5th Sin: Assuming that any art bought online can be simply and cheaply be put into a Ready-Made poster frame.  While it is probably true that a lot of printed art can be put straight in to a ready-made, or, off-the-shelf poster frame, there’s also a lot that can’t.

There are several pitfalls and reasons for this. The first one is that the art may not be of a standard size, such as A1, A2, A3 or A4, in which case it will probably be custom framed, at a greater expense than an off-the-shelf frame.

This is often an issue with US-sourced materials because that country is still stuck on the Imperial, inches, feet and yards while the rest of the world is metricated. Another one is that the art may not be on paper. It may be on canvas, or linen or cloth, in which case it will be probably need stretching, which mostly custom picture framers do, and is relatively expensive.

This problem frequently arises with Asian-based, hand-painted art, which has a long history and tradition of using village-based craft worker and artists using these media Yet another pitfall is buying out-of-square, trapezoid, rhombic or parallelogramical art which simply can’t be put into any ordinary frame because not all corners are 90 degrees right angles.

This drawback is regularly encountered when buying Australian Aboriginal Art, Pacific Islander and other First Nations tribal art.

6th Sin: Ordering or buying a picture frame before receiving the art. Customer should never buy a photo frame, poster frame or picture frame before they actually have the art in their possession. This is because the art size dimensions published online and the paper size dimensions of the art received can differ by quite a bit.

If a Customer buys an international standard size A2 Poster frame which 42x59.4 cms and then receives a paper print measuring more, or less of this size, then Customer is in a spot of bother. If the print is too large, he or she will either have to trim or cut it down to size, but this is not always possible, especially when images have mastheads, titles or headers.

If the print is too small, then perhaps the Customer can go to a picture framer and have a custom window mat cut to size to make up the difference in size. However there are a couple of problems associated with that.

The first is that a custom-cut, window mat, or window mount, may cost more than the frame and print together, because produced locally here, rather than overseas where labour and materials are far cheaper.

The second that many custom picture framers won’t cut single, custom window mats any more. Many picture framers nowadays only do full custom picture framing as it’s simply not economical or worth their while to cut single mats. The sum of these observations is that buying a picture frame of a verifiable size, and then buying a poster or print of unverifiable size can be more expensive that bargained for.

Our recommendation is that before ordering art online, Customers should buy and check measure the art size first, and then buy the picture frame to suit.

7th Sin: Not ensuring that the art received is the one that was ordered and that it is free from holes, stains, creases, tears and other imperfections. During our many years of serving Customers and inspecting art over the picture framing art we have seen many unusual circumstances and incidents.

Many of these occurrences happen when Customers do not open up and inspect their art purchases as soon these are delivered to them.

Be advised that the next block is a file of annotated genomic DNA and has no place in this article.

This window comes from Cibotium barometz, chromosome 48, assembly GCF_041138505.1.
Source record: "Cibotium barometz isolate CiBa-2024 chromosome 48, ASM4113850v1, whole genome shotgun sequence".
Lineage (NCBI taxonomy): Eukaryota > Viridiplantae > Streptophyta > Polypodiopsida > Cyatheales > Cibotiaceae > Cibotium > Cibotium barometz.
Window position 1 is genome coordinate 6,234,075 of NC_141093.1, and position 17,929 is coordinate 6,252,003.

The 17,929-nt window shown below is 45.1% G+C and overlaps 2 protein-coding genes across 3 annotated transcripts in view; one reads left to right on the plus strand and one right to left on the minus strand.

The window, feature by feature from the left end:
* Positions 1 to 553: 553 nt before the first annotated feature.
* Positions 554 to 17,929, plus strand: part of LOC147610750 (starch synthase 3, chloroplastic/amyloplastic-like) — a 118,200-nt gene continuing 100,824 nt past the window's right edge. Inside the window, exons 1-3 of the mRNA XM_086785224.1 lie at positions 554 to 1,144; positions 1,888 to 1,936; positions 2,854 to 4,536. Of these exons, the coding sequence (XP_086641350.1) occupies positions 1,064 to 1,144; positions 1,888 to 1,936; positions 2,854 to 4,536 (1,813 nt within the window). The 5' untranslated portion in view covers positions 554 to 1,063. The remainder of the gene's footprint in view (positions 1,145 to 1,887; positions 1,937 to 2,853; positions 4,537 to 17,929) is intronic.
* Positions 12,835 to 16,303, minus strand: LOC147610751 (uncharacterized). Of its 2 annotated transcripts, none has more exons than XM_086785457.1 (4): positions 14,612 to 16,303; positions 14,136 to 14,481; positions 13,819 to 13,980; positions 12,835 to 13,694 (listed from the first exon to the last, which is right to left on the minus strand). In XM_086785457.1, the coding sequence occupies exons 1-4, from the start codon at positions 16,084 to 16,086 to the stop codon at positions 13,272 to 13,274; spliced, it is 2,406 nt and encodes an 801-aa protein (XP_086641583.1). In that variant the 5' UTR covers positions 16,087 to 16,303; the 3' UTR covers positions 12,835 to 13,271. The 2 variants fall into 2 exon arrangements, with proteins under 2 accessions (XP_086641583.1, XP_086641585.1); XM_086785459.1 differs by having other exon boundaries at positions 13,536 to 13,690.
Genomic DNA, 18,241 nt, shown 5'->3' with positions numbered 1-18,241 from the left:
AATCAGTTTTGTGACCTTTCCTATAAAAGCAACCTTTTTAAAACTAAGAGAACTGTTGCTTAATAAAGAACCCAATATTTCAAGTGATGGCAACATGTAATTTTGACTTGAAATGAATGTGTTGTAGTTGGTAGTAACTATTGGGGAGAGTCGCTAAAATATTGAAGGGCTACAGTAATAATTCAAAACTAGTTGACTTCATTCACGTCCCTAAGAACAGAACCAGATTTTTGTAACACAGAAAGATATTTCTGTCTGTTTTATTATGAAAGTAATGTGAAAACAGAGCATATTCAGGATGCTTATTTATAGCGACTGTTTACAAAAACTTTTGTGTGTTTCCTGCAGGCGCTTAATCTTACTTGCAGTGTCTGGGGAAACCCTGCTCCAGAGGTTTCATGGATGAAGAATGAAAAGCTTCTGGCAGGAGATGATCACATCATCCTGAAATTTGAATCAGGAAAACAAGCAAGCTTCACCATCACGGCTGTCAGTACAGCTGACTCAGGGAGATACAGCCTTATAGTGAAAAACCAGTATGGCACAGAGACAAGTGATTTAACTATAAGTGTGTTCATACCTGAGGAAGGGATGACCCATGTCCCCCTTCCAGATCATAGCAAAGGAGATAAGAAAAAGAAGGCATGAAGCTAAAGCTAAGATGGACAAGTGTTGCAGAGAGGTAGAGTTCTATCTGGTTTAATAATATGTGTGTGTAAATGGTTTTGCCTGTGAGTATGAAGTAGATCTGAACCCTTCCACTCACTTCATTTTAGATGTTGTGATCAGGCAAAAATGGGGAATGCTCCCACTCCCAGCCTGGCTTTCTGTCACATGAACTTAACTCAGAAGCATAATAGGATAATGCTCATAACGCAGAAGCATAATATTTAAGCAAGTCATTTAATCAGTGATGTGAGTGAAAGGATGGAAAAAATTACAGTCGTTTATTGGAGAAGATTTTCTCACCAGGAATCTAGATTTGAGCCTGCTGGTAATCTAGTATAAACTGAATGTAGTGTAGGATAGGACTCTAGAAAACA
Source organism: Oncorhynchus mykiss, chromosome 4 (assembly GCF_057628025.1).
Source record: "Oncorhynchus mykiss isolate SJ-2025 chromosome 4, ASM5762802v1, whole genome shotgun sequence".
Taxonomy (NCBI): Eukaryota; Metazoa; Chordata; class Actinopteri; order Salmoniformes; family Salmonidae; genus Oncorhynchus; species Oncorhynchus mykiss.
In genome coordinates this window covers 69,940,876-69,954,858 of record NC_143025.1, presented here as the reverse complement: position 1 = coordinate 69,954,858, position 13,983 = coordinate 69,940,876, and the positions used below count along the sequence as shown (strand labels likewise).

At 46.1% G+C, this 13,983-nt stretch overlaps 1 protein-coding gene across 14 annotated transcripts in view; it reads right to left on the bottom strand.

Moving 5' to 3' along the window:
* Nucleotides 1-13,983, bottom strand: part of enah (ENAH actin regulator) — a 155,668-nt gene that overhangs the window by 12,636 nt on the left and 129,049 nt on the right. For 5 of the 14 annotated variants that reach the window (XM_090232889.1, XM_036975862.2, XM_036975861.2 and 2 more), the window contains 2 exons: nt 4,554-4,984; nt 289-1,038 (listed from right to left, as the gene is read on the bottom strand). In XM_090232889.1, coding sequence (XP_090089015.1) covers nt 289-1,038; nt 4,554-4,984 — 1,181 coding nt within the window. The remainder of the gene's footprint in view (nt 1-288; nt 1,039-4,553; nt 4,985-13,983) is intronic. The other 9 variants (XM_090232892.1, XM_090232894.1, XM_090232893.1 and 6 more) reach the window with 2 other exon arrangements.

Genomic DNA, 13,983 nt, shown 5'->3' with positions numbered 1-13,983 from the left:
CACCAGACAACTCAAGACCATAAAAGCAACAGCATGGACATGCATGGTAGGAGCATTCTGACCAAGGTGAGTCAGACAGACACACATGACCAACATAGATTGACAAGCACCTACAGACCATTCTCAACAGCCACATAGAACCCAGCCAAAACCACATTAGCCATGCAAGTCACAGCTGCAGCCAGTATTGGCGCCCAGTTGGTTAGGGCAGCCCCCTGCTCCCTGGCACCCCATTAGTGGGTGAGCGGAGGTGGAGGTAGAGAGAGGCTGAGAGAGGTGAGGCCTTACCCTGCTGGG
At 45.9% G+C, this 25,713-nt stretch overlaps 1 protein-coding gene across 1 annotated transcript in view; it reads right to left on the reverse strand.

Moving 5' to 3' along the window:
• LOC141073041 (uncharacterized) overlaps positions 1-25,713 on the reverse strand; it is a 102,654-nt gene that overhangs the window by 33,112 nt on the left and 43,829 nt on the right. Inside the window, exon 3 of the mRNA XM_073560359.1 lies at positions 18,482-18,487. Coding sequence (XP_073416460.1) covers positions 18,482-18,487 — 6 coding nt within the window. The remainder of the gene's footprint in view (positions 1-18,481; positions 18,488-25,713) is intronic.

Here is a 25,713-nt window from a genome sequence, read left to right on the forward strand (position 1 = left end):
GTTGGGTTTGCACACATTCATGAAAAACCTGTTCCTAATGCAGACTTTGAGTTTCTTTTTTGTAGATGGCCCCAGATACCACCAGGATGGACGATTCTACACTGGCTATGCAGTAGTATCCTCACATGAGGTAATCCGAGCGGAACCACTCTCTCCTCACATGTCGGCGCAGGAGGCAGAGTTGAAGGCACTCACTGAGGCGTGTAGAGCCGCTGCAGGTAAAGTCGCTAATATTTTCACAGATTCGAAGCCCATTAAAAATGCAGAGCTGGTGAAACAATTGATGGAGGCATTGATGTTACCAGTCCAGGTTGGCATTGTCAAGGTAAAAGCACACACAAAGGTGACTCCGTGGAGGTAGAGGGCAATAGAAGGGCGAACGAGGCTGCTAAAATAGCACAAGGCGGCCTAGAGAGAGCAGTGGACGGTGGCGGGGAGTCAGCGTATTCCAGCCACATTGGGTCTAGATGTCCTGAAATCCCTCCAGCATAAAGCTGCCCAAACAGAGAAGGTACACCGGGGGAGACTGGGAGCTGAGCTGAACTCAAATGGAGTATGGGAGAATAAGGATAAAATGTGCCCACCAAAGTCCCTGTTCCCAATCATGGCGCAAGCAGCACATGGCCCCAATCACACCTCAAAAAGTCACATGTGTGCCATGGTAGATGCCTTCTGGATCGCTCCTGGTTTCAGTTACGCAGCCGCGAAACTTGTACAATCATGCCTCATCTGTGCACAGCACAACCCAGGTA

What many Customer do instead, is that they to their art to us still fully sealed, packaged a wrapped, proudly stating at the counter that they “haven’t even opened the postal tube yet”. This is why some Customers look surprised, even dismayed, when they open up their just-arrived postal tube only to find that the print that arrived is not the one they ordered.

This is why it’s a good reason to always check any art that has arrived to make sure that it is, in fact, the type, the size, condition, subject and image that was ordered. This will save an unnecessary trip or visit to the picture framer because, generally speaking, Customers aren’t going to get framed something that they didn’t order.

Another occasional problem that we have encountered, is when Customers remove from their art from the tube. They unroll it and spread it on the custom framing counter, only to observe, to their chagrin, folds, creases, tears or holes, sometimes, not along the edges, but right smack in the middle.

Whenever this has happened, Customer have taken interesting responses and varied solutions to the unpleasant discovery. Some went ahead and asked for the print or poster to be framed anyway, if the damage isn’t too bad, particularly is a poster is to be wet-mounted sine this process flattens creases.

Others asked us to “fix up” or “touch up” a flaw, fault or small hole, which we tend to do, if can be easily done. But most of them sigh and leave our store to go home and make a claim with whichever online store they ordered from.  Again, before ordering art online, we suggest checking, inspecting and measuring whatever and whichever art is bought online, both to minimize unwelcome shocks and unproductive trips.

1 thought on “The Seven Deadly Sins of ordering art online

  1. Ah yes, I’ve fallen for sneaky trick #5. I bought a whole stack of Balinese paintings because I’d just finishing renovating my home. Before buying them I asked the Ubud Art & Culture manager if they needed any special, complicated or expensive frames, and I was quite clear about that. She smiled sweetly and said no, any normal, simple frame will do. When I got back to Port Melbourne and took them to the local framer to get them framed I got a hell of a shock. Apparently none of the art pieces I had were of standard size. None of them could be stretched because they were painted in cheap house paint which would crack and split if stretched. And none of them could be shadow-boxed because they wanted between $730 and $1800 each to be custom framed. I still have them rolled up and stored because I don’t know how I can frame them cheaply.